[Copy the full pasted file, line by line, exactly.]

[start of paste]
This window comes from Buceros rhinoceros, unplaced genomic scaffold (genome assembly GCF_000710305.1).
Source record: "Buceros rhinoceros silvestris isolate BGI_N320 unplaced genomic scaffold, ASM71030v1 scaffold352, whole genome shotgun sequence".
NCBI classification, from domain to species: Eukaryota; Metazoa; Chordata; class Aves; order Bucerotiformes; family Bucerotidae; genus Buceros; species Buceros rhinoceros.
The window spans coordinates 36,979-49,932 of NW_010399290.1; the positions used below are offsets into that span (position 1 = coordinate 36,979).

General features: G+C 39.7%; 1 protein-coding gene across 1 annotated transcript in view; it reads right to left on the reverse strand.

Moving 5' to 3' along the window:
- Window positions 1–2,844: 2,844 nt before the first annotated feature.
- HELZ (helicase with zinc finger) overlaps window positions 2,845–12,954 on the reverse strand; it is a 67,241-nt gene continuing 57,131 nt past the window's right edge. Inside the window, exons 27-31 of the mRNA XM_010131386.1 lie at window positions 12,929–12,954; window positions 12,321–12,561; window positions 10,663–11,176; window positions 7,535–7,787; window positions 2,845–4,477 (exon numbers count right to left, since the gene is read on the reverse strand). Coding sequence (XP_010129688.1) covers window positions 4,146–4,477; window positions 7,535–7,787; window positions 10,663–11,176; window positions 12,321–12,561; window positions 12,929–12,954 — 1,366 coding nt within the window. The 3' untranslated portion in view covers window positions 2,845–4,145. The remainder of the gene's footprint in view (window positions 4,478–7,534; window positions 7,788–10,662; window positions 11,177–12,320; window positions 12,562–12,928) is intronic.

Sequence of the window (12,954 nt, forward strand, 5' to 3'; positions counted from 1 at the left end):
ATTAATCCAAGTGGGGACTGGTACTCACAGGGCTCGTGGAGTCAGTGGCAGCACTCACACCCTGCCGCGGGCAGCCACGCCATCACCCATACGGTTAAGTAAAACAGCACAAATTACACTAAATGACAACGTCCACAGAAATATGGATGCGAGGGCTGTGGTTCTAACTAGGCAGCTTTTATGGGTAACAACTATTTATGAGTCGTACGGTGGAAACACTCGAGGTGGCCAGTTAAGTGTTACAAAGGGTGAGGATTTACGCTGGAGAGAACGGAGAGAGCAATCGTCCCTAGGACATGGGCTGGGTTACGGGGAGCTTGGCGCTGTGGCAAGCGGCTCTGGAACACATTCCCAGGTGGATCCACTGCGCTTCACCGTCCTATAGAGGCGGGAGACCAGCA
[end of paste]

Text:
This window comes from Buceros rhinoceros, unplaced genomic scaffold (genome assembly GCF_000710305.1).
Source record: "Buceros rhinoceros silvestris isolate BGI_N320 unplaced genomic scaffold, ASM71030v1 scaffold352, whole genome shotgun sequence".
NCBI classification, from domain to species: Eukaryota; Metazoa; Chordata; class Aves; order Bucerotiformes; family Bucerotidae; genus Buceros; species Buceros rhinoceros.
The window spans coordinates 36,979-49,932 of NW_010399290.1; the positions used below are offsets into that span (position 1 = coordinate 36,979).

General features: G+C 39.7%; 1 protein-coding gene across 1 annotated transcript in view; it reads right to left on the reverse strand.

Moving 5' to 3' along the window:
- Window positions 1–2,844: 2,844 nt before the first annotated feature.
- HELZ (helicase with zinc finger) overlaps window positions 2,845–12,954 on the reverse strand; it is a 67,241-nt gene continuing 57,131 nt past the window's right edge. Inside the window, exons 27-31 of the mRNA XM_010131386.1 lie at window positions 12,929–12,954; window positions 12,321–12,561; window positions 10,663–11,176; window positions 7,535–7,787; window positions 2,845–4,477 (exon numbers count right to left, since the gene is read on the reverse strand). Coding sequence (XP_010129688.1) covers window positions 4,146–4,477; window positions 7,535–7,787; window positions 10,663–11,176; window positions 12,321–12,561; window positions 12,929–12,954 — 1,366 coding nt within the window. The 3' untranslated portion in view covers window positions 2,845–4,145. The remainder of the gene's footprint in view (window positions 4,478–7,534; window positions 7,788–10,662; window positions 11,177–12,320; window positions 12,562–12,928) is intronic.

Sequence of the window (12,954 nt, forward strand, 5' to 3'; positions counted from 1 at the left end):
ATTAATCCAAGTGGGGACTGGTACTCACAGGGCTCGTGGAGTCAGTGGCAGCACTCACACCCTGCCGCGGGCAGCCACGCCATCACCCATACGGTTAAGTAAAACAGCACAAATTACACTAAATGACAACGTCCACAGAAATATGGATGCGAGGGCTGTGGTTCTAACTAGGCAGCTTTTATGGGTAACAACTATTTATGAGTCGTACGGTGGAAACACTCGAGGTGGCCAGTTAAGTGTTACAAAGGGTGAGGATTTACGCTGGAGAGAACGGAGAGAGCAATCGTCCCTAGGACATGGGCTGGGTTACGGGGAGCTTGGCGCTGTGGCAAGCGGCTCTGGAACACATTCCCAGGTGGATCCACTGCGCTTCACCGTCCTATAGAGGCGGGAGACCAGCA